When we consume omega-3 fatty acids, our body converts these fats into eicosapentaenoic acid (EPA) and docosahexaenoic acid (DHA). EPA can be converted to DHA and vice versa.

EPA and DHA serve many functions in the body. For example, EPA has been found to play a role in blood clotting, inflammation, and blood pressure. DHA is necessary for brain and eye health.

Note that the plant sources mentioned above do not contain EPA or DHA. Only the animal sources provide both because the conversion from omega-3s has already occurred in the animal’s body. If you do not consume animal products, quality EPA/DHA supplements sourced from purified marine algal oil are available on the market.

Genetics and lifestyle affect how our bodies convert these fatty acids but, overall, conversion rates are low and differ between individuals.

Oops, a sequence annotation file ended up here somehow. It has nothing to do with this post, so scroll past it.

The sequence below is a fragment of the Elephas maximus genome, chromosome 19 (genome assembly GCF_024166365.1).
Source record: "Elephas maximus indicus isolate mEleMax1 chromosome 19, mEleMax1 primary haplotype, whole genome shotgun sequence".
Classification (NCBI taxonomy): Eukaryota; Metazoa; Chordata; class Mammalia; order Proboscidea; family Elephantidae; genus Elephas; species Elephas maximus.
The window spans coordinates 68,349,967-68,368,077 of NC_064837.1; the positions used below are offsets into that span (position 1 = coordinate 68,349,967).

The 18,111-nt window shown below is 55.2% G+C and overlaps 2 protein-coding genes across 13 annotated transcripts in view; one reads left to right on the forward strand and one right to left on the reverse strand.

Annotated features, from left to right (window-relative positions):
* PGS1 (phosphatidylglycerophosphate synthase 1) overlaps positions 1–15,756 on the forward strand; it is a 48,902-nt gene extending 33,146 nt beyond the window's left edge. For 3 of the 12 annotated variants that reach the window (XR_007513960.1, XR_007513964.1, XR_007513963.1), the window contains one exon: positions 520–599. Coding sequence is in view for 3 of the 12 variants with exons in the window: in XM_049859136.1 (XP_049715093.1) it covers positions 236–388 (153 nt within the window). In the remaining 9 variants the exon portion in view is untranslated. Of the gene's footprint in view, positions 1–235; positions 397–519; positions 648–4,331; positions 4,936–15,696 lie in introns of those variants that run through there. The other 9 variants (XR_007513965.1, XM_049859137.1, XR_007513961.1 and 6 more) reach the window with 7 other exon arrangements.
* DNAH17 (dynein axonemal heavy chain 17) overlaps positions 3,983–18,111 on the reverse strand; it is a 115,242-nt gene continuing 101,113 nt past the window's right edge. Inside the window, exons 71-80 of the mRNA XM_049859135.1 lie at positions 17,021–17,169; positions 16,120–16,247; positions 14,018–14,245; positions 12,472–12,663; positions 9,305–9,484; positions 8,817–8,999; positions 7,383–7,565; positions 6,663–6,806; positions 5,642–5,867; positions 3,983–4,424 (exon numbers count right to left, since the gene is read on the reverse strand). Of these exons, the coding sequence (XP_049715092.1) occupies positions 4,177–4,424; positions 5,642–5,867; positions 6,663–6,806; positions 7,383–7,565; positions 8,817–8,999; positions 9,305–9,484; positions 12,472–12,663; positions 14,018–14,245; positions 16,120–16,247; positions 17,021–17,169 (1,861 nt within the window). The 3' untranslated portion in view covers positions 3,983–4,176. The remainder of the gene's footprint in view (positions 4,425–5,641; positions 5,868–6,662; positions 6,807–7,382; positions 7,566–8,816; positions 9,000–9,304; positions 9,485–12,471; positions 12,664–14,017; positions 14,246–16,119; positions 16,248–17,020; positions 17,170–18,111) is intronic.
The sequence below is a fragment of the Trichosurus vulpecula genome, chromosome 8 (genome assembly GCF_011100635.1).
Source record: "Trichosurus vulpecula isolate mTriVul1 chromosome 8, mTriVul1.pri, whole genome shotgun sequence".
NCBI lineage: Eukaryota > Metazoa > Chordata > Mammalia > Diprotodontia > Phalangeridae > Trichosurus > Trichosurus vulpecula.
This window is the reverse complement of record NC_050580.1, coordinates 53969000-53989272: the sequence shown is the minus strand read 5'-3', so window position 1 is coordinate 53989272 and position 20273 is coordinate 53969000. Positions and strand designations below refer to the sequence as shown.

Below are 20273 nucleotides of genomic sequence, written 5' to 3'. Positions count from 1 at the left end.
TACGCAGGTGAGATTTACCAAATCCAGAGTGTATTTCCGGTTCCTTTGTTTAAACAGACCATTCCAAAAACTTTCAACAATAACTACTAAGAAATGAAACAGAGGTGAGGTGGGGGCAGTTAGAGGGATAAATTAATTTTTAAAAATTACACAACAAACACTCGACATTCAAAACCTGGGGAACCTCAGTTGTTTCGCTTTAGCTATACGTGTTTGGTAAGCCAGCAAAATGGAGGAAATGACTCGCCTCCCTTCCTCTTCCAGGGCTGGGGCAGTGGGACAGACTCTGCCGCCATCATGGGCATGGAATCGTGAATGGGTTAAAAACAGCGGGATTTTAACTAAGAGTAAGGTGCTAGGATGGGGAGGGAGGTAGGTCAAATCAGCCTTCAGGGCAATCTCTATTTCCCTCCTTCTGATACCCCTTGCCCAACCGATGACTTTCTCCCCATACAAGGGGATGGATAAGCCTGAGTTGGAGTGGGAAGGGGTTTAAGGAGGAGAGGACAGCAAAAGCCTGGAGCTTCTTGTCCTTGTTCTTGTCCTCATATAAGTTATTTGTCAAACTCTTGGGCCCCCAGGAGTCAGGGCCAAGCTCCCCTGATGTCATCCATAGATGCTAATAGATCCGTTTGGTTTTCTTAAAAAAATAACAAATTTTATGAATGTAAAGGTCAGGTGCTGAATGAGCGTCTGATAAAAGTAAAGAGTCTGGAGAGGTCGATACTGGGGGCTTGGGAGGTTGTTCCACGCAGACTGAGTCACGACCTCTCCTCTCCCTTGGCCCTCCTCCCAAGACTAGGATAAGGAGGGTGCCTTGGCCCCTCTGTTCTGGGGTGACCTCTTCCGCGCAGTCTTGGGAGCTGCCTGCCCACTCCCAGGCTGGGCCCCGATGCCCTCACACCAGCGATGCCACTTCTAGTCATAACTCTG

This is why supplementation of omega-3 fatty acids that contain both EPA and DHA may prove beneficial to health, prevention, and treatment of disease—especially if you are prone to inflammation.

Rheumatoid Arthritis and Omega-3s: What Are the Benefits?

When an individual has RA, the body’s immune system produces inflammatory molecules that wreak havoc on the joints thereby generating all of the aforementioned symptoms.

Numerous studies have found both EPA and DHA to decrease these overactive immune responses in cells by reducing the overproduction of inflammatory molecules that occur as a result of RA.

According to Current Opinion in Pharmacology, within the body EPA and DHA are found to produce lipid molecules called resolvins that are even more potent at attenuating inflammation than their parent omega-3s.